Angkor is a restaurant, so named for a historically significant region in Cambodia, which echoes the origin of the cuisine they serve. It sits in the middle of a lonely plaza on the corner of 33rd and Victoria sandwiched between an aging laundromat and a relatively new Chinese restaurant.
(Above: Cambodian Seafood Noodle Soup.)
Inside, the family operation is minimal; a well kept hole in the wall. We peer inside the menu to review our options. Case and I each ordered the seafood noodle soup — mine with rice noodles, Cases’ with egg noodles. The broth at Angkor is distinctively sweeter, but clear and flavourful. The noodles are well cooked and the dish is generously garnished with chunks of prawns, liver, pork and fried garlic. A jar of pickled peppers sits at the table, awaiting daring patrons to partake.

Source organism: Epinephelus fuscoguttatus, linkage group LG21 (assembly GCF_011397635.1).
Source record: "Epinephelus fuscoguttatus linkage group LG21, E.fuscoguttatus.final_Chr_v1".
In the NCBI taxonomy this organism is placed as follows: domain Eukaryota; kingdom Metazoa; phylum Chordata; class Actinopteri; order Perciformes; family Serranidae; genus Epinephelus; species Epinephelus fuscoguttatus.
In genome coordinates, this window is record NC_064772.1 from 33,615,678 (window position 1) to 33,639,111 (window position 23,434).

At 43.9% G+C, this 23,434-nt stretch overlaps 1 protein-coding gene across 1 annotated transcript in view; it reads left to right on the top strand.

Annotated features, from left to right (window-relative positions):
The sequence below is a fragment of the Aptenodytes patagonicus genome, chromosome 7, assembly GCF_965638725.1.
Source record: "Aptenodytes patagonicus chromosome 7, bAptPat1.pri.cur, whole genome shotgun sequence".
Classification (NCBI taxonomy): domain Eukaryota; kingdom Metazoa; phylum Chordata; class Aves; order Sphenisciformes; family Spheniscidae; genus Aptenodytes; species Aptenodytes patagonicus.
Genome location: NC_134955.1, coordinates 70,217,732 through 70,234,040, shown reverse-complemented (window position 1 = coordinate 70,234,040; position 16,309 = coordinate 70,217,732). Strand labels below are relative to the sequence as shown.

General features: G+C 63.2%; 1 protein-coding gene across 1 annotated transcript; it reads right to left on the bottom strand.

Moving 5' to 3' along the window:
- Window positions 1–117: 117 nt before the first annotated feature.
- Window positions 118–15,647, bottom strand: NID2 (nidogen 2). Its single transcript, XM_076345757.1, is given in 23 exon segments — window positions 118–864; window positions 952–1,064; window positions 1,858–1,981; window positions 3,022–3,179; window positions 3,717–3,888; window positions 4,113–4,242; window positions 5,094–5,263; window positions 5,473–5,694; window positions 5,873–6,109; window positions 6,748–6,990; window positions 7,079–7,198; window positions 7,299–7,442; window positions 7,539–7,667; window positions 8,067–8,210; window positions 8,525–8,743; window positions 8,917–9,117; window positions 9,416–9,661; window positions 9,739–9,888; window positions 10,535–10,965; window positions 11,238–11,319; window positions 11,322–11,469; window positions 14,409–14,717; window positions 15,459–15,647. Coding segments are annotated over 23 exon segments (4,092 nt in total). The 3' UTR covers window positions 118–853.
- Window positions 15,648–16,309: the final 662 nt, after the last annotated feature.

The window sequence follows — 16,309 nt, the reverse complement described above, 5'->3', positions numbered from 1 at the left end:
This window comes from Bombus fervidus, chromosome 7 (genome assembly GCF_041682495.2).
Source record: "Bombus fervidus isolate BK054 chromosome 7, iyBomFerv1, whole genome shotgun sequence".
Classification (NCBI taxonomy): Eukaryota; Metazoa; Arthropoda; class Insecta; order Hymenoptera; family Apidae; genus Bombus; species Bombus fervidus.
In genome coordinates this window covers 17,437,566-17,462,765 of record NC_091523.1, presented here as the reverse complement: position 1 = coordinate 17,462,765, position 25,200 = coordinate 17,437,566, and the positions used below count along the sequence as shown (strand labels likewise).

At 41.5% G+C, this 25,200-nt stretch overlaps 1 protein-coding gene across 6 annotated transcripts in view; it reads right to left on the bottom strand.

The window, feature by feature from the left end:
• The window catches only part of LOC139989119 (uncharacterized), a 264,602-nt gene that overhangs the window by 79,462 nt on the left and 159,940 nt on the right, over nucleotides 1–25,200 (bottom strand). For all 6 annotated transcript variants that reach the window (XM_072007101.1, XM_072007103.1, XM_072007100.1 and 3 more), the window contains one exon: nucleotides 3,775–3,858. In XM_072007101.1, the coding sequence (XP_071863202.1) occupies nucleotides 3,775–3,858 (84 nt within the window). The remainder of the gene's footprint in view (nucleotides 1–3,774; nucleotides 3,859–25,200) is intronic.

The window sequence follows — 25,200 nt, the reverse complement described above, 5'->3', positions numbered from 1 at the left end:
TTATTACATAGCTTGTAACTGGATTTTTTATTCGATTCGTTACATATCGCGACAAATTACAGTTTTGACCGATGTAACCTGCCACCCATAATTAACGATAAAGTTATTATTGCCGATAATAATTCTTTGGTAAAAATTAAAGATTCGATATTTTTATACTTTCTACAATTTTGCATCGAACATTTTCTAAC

(Above: The infamous fried chicken.)
We couldn’t pass up the fried chicken: wings and drumettes coated in a sweet, salty and garlicky batter and served with a side of lime and pepper dipping sauce. The flavour was certainly spot on, but it was difficult to overlook the sheer density of the batter.
For dessert, we had a banana, tapioca dessert: chunks of fried banana bathed in a light coconut milk with tiny pearls of tapioca. The crumbled peanuts provided a nice textural counterbalance — a nice surprise.
(Above: Banana, Tapioca dessert swimming in coconut milk and sprinkled with a dusting of peanuts.)
Our meal came to just over $30 with taxes and tips — which felt a bit pricey. The menu at Angkor is very similar to, so comparisons with Chinatown’s Phnom Penh will be inevitable. But Angkor has its own thing going on, and will ultimately survive on its own merits.
Perfect for: an alternative to Phnom Penh.